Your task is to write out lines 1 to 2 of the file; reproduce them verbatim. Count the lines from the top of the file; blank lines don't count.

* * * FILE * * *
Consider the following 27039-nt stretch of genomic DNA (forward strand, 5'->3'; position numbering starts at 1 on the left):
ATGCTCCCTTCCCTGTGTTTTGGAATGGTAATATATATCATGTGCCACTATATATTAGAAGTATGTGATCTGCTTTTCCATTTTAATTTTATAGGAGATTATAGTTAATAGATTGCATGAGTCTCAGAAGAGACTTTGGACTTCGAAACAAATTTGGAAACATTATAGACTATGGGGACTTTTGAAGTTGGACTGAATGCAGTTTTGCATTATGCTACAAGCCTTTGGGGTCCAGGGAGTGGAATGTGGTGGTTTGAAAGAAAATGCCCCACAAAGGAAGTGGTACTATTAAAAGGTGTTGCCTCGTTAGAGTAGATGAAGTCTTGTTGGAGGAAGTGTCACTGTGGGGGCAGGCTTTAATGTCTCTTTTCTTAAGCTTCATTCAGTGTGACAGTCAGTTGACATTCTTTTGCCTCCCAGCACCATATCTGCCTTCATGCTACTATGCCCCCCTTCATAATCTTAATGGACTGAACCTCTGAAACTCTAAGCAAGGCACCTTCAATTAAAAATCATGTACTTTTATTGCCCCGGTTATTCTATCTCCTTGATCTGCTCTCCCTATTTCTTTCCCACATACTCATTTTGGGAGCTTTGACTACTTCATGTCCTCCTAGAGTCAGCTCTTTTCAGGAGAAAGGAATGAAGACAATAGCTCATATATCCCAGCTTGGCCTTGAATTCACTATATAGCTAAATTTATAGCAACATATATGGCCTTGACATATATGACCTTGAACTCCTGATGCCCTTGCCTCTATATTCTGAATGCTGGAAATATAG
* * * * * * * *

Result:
Consider the following 27039-nt stretch of genomic DNA (forward strand, 5'->3'; position numbering starts at 1 on the left):
ATGCTCCCTTCCCTGTGTTTTGGAATGGTAATATATATCATGTGCCACTATATATTAGAAGTATGTGATCTGCTTTTCCATTTTAATTTTATAGGAGATTATAGTTAATAGATTGCATGAGTCTCAGAAGAGACTTTGGACTTCGAAACAAATTTGGAAACATTATAGACTATGGGGACTTTTGAAGTTGGACTGAATGCAGTTTTGCATTATGCTACAAGCCTTTGGGGTCCAGGGAGTGGAATGTGGTGGTTTGAAAGAAAATGCCCCACAAAGGAAGTGGTACTATTAAAAGGTGTTGCCTCGTTAGAGTAGATGAAGTCTTGTTGGAGGAAGTGTCACTGTGGGGGCAGGCTTTAATGTCTCTTTTCTTAAGCTTCATTCAGTGTGACAGTCAGTTGACATTCTTTTGCCTCCCAGCACCATATCTGCCTTCATGCTACTATGCCCCCCTTCATAATCTTAATGGACTGAACCTCTGAAACTCTAAGCAAGGCACCTTCAATTAAAAATCATGTACTTTTATTGCCCCGGTTATTCTATCTCCTTGATCTGCTCTCCCTATTTCTTTCCCACATACTCATTTTGGGAGCTTTGACTACTTCATGTCCTCCTAGAGTCAGCTCTTTTCAGGAGAAAGGAATGAAGACAATAGCTCATATATCCCAGCTTGGCCTTGAATTCACTATATAGCTAAATTTATAGCAACATATATGGCCTTGACATATATGACCTTGAACTCCTGATGCCCTTGCCTCTATATTCTGAATGCTGGAAATATAG